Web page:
When Amazon released the original Echo speaker, it was a surprise hit. Powered by the Alexa personal assistant, this hands-free, voice-activated, internet-connected speaker is capable of answering questions, playing music, and working with smart home components. You can say, "Alexa, play some Nirvana" or "Alexa, what's the time?" and the speaker obeys.
Amazon decided to expand its range of gadgets this year with the Amazon Tap and the Echo Dot. The Echo Dot is a much smaller and cheaper version of the Echo — it's essentially just the top portion of the Echo with a tiny speaker, and it's best when paired with a bigger speaker you already own.
But the Amazon Tap is a bit different. While the Echo devices have to be plugged in and are meant to live in your home, the Tap is a portable Bluetooth speaker with a built-in rechargeable battery, so you can take Alexa with you.
Read on to learn more about the Amazon Tap, how it compares to similar speakers, and whether you should consider buying it.
How Does the Tap Measure Up?
The Amazon Tap costs $129.99. It's a bit smaller than the Echo, measuring 6.2x2.6x2.6", but it's the same cylindrical shape. On the front you'll find the microphone button, and on the back there's a power button, a 3.5mm audio input, a microUSB port for charging, and a WiFi/Bluetooth button. If you look up top, you'll see volume and music controls. Setup is easy via the Alexa app on Android or iOS, and it can also be used through a web browser.
The Tap weighs in at 16.6 oz. and the mesh exterior provides some grip, so it's easy to carry around. If you wish you could take your Echo into the garden or down to the park with you, then the Tap is for you.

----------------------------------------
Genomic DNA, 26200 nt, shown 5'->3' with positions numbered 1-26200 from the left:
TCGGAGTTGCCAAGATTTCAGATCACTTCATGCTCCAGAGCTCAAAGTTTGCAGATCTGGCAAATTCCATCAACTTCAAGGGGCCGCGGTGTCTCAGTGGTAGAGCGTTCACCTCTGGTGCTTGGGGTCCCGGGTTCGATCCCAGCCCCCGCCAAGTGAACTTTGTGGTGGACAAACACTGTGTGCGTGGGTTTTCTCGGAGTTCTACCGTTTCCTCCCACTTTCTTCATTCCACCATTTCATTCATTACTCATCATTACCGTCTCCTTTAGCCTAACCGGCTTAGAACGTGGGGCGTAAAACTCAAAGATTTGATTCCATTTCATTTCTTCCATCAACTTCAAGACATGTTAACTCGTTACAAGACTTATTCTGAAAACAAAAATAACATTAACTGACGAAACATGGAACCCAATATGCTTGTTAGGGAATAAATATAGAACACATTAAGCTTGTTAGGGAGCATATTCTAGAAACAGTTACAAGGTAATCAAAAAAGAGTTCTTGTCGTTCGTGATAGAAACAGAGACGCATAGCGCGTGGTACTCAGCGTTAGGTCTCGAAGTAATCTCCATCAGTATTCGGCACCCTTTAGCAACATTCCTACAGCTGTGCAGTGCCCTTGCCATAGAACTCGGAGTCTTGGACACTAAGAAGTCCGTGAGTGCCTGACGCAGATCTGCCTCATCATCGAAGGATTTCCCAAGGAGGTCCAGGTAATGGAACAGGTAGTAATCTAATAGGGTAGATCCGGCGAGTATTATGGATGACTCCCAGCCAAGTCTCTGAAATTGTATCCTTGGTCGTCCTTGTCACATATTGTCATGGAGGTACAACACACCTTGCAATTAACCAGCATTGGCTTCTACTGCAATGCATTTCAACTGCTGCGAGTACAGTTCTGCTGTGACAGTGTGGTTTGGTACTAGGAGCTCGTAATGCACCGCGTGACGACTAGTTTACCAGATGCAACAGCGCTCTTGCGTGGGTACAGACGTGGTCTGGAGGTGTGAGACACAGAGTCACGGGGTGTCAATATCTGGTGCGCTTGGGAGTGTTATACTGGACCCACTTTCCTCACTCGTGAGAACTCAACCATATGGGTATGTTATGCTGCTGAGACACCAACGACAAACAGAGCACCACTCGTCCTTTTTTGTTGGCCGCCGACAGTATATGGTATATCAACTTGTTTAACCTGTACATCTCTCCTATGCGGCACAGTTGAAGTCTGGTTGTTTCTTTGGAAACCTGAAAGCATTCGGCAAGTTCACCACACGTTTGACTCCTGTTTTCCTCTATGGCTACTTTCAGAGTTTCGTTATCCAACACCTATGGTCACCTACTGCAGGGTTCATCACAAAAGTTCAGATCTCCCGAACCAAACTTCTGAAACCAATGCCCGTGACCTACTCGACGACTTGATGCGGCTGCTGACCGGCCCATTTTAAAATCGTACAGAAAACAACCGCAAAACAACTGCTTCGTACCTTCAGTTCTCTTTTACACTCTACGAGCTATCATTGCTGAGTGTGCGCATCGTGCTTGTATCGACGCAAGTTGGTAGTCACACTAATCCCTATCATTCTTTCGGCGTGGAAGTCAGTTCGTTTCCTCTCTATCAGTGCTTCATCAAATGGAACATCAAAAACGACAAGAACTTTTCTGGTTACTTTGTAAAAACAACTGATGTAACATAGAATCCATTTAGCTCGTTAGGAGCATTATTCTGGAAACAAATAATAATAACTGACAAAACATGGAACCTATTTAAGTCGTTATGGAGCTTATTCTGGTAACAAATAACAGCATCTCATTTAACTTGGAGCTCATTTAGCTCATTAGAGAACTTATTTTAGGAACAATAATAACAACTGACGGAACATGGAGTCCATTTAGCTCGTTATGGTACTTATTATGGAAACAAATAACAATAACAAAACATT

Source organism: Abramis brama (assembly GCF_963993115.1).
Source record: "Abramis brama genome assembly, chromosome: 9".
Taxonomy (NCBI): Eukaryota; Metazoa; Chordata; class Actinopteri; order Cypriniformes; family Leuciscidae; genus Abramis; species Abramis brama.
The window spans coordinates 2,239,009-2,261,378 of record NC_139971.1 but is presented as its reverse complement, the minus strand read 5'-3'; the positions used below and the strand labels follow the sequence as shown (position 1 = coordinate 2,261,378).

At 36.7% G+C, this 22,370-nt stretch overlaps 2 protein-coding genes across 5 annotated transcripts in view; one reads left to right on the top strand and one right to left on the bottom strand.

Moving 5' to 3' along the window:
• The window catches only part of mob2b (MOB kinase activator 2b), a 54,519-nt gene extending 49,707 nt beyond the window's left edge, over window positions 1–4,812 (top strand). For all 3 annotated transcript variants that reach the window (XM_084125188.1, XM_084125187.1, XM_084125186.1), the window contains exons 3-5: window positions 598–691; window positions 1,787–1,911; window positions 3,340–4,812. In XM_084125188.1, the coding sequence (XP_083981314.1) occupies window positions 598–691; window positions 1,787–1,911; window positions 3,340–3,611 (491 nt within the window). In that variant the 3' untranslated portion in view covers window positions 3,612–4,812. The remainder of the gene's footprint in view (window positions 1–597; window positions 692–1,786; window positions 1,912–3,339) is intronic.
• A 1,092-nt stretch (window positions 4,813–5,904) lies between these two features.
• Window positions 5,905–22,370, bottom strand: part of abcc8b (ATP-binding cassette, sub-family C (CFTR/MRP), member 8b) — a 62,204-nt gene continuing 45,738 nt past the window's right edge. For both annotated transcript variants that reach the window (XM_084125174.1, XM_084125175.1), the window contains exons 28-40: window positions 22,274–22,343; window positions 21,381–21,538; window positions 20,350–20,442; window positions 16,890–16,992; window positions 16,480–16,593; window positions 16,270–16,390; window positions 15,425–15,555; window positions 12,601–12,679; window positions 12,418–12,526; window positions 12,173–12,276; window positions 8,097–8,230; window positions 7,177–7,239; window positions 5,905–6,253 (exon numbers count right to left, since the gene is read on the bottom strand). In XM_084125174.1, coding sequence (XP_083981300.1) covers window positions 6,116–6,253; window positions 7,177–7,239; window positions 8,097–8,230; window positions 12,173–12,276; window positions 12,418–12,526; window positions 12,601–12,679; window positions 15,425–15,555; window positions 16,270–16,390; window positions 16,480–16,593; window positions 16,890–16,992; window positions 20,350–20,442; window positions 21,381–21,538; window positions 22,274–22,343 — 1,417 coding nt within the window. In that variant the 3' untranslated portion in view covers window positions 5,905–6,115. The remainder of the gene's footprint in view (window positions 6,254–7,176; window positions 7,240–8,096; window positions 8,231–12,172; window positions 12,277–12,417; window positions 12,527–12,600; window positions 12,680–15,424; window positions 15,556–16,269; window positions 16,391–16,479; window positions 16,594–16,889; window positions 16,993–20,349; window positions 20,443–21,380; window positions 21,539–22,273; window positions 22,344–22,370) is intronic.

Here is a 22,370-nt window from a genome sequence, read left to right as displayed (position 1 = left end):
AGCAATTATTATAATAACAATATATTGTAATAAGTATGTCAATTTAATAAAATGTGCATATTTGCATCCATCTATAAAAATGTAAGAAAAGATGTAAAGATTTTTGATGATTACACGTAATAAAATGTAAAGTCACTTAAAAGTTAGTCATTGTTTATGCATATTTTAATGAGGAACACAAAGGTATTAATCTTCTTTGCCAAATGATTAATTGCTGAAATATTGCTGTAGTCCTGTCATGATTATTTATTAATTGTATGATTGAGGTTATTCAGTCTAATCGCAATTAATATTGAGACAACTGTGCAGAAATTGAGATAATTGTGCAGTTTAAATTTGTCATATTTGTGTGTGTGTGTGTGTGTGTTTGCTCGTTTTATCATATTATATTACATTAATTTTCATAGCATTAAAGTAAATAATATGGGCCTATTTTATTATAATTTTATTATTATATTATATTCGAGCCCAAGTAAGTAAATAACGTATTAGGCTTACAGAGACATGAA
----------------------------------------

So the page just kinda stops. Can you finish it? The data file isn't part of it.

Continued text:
However, it does have limitations. Unlike the Echo, the Tap isn't always listening — you have to tap the microphone button to ask a question or issue a command. And although you can take the Tap out with you, Alexa won't work unless there's a WiFi connection.
Amazon Tap as a Bluetooth Speaker
If you're only looking for a Bluetooth speaker to play music, then the Amazon Tap might not be the best choice for you. It offers 360-degree sound, with dual 1.5" drivers and dual passive radiators to boost the bass. The Tap sounds quite good, but, like most Bluetooth speakers, the bass is limited and can get distorted at higher volumes. It's not difficult to find a speaker that sounds better for a similar price.
The JBL Charge 3 offers much better sound quality for only $20 more, and it can handle a rain shower or a drink spill without dying. It also offers up to 20 hours of battery life, compared to the Tap's nine hours. Even the older (and cheaper) JBL Charge 2+ sounds slightly better than the Tap, is also splashproof, and boasts better battery life.
The Bose SoundLink Color is a similarly priced speaker. It probably gets the win on sound quality, but falls short on battery life at eight hours. If you're willing to pay a bit more, the UE Boom 2 offers 15-hour battery life and better sound for as little as $176. It's also waterproof, can be paired with a second speaker, and supports voice controls via Siri or Google Now.